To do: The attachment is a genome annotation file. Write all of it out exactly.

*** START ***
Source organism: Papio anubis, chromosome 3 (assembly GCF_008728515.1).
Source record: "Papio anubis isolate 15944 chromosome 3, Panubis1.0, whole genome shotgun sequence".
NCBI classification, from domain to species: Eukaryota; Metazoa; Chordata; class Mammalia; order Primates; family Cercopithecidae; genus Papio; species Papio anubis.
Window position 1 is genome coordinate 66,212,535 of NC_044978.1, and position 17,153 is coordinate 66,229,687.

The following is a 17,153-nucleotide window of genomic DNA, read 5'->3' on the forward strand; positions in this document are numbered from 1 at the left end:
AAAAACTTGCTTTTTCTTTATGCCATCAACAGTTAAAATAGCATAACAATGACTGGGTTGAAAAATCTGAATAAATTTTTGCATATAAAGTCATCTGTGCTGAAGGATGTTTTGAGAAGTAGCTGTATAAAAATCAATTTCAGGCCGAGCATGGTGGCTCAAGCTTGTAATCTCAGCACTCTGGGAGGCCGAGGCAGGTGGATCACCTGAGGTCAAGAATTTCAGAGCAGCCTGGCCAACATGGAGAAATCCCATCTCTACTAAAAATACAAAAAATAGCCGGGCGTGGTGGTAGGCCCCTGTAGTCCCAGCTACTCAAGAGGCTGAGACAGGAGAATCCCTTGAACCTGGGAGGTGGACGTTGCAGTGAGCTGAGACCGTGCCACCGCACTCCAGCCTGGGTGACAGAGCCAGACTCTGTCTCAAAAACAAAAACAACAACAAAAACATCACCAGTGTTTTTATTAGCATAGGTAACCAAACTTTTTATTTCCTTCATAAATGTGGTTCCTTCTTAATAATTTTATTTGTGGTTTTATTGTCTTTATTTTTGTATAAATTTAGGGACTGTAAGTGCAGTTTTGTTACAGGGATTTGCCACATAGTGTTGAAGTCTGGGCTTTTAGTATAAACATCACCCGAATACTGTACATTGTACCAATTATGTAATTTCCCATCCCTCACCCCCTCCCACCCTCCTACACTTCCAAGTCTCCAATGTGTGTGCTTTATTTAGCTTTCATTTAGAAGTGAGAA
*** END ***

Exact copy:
Source organism: Papio anubis, chromosome 3 (assembly GCF_008728515.1).
Source record: "Papio anubis isolate 15944 chromosome 3, Panubis1.0, whole genome shotgun sequence".
NCBI classification, from domain to species: Eukaryota; Metazoa; Chordata; class Mammalia; order Primates; family Cercopithecidae; genus Papio; species Papio anubis.
Window position 1 is genome coordinate 66,212,535 of NC_044978.1, and position 17,153 is coordinate 66,229,687.

The following is a 17,153-nucleotide window of genomic DNA, read 5'->3' on the forward strand; positions in this document are numbered from 1 at the left end:
AAAAACTTGCTTTTTCTTTATGCCATCAACAGTTAAAATAGCATAACAATGACTGGGTTGAAAAATCTGAATAAATTTTTGCATATAAAGTCATCTGTGCTGAAGGATGTTTTGAGAAGTAGCTGTATAAAAATCAATTTCAGGCCGAGCATGGTGGCTCAAGCTTGTAATCTCAGCACTCTGGGAGGCCGAGGCAGGTGGATCACCTGAGGTCAAGAATTTCAGAGCAGCCTGGCCAACATGGAGAAATCCCATCTCTACTAAAAATACAAAAAATAGCCGGGCGTGGTGGTAGGCCCCTGTAGTCCCAGCTACTCAAGAGGCTGAGACAGGAGAATCCCTTGAACCTGGGAGGTGGACGTTGCAGTGAGCTGAGACCGTGCCACCGCACTCCAGCCTGGGTGACAGAGCCAGACTCTGTCTCAAAAACAAAAACAACAACAAAAACATCACCAGTGTTTTTATTAGCATAGGTAACCAAACTTTTTATTTCCTTCATAAATGTGGTTCCTTCTTAATAATTTTATTTGTGGTTTTATTGTCTTTATTTTTGTATAAATTTAGGGACTGTAAGTGCAGTTTTGTTACAGGGATTTGCCACATAGTGTTGAAGTCTGGGCTTTTAGTATAAACATCACCCGAATACTGTACATTGTACCAATTATGTAATTTCCCATCCCTCACCCCCTCCCACCCTCCTACACTTCCAAGTCTCCAATGTGTGTGCTTTATTTAGCTTTCATTTAGAAGTGAGAA